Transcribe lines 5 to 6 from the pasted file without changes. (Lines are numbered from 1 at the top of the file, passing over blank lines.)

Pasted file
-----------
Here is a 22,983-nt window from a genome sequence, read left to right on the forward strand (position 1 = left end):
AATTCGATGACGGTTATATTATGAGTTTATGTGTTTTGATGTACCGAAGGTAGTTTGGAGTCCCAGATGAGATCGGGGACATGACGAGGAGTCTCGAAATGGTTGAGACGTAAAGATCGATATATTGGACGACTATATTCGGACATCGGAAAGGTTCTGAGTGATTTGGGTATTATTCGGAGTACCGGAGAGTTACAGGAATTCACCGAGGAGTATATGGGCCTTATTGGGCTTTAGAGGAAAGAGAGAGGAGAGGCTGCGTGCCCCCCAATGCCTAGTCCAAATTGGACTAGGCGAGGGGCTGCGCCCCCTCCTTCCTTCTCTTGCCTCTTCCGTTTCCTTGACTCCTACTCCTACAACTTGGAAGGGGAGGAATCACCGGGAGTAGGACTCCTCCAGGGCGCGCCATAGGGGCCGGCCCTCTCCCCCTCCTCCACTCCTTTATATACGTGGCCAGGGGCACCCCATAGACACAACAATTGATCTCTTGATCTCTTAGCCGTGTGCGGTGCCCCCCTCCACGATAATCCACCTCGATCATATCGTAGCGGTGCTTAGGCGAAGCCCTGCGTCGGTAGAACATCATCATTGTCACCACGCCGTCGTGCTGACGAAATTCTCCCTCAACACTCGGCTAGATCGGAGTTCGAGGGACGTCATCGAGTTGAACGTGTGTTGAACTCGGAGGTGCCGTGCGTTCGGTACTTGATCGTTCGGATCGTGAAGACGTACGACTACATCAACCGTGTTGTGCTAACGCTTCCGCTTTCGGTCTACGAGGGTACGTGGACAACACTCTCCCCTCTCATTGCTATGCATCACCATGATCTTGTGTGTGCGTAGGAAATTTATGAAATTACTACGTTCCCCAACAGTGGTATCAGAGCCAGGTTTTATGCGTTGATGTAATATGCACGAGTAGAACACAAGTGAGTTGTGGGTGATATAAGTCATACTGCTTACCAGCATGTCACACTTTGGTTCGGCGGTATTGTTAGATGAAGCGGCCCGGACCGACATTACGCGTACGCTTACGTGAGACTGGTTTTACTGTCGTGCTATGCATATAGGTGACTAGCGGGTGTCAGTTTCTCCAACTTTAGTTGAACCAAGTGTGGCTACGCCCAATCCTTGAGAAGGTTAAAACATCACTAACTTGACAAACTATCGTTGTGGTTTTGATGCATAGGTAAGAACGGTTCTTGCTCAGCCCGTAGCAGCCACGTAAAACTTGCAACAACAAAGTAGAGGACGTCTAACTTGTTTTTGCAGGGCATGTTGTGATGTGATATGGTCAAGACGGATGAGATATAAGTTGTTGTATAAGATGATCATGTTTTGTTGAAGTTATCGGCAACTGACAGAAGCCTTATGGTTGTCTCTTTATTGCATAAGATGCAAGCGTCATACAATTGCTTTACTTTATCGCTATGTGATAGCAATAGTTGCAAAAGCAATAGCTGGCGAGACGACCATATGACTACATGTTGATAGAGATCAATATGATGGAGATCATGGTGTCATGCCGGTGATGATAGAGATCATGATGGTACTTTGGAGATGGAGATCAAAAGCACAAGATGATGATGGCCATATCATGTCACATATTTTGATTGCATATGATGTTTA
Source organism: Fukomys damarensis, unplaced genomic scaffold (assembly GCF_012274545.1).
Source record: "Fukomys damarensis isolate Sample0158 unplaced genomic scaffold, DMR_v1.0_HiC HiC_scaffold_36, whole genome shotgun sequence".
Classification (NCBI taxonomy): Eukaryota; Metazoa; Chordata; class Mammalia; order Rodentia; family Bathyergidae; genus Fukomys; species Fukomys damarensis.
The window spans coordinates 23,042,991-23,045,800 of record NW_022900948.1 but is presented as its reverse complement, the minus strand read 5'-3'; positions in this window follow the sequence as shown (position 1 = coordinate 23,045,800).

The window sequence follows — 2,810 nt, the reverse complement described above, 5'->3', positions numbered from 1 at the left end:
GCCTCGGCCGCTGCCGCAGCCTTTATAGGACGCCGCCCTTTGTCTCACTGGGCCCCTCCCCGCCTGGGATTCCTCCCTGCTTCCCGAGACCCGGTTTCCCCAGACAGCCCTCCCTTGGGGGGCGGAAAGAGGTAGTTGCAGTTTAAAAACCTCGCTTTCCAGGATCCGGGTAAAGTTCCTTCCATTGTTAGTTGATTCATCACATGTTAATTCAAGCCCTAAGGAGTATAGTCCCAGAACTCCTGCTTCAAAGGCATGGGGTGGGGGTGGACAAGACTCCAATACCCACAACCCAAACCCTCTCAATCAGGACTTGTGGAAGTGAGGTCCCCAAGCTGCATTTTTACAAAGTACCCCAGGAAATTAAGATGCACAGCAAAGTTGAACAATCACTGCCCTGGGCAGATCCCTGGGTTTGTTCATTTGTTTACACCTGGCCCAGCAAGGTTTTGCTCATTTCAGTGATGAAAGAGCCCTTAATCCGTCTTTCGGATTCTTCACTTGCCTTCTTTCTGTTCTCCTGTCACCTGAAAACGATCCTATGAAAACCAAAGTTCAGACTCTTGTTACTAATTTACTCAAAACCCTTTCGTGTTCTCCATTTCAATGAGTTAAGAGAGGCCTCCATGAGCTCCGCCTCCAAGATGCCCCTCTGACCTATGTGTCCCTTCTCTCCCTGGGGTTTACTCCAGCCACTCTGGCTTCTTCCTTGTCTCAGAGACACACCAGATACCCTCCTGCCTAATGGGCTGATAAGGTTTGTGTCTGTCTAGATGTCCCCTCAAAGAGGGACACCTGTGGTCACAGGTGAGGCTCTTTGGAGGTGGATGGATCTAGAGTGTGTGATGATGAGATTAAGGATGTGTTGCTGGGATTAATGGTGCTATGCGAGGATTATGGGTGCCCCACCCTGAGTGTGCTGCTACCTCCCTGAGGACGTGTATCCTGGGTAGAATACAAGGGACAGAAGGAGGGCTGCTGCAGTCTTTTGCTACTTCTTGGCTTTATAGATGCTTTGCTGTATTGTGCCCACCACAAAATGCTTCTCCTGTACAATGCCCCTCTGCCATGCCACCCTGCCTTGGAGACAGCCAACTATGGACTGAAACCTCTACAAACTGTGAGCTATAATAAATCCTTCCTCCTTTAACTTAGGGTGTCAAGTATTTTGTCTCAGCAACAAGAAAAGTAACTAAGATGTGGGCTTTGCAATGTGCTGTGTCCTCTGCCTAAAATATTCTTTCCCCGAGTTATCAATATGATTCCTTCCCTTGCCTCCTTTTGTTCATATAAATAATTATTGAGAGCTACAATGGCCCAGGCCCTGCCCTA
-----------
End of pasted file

Classification (NCBI taxonomy): Eukaryota; Metazoa; Chordata; class Mammalia; order Rodentia; family Bathyergidae; genus Fukomys; species Fukomys damarensis.
The window spans coordinates 23,042,991-23,045,800 of record NW_022900948.1 but is presented as its reverse complement, the minus strand read 5'-3'; positions in this window follow the sequence as shown (position 1 = coordinate 23,045,800).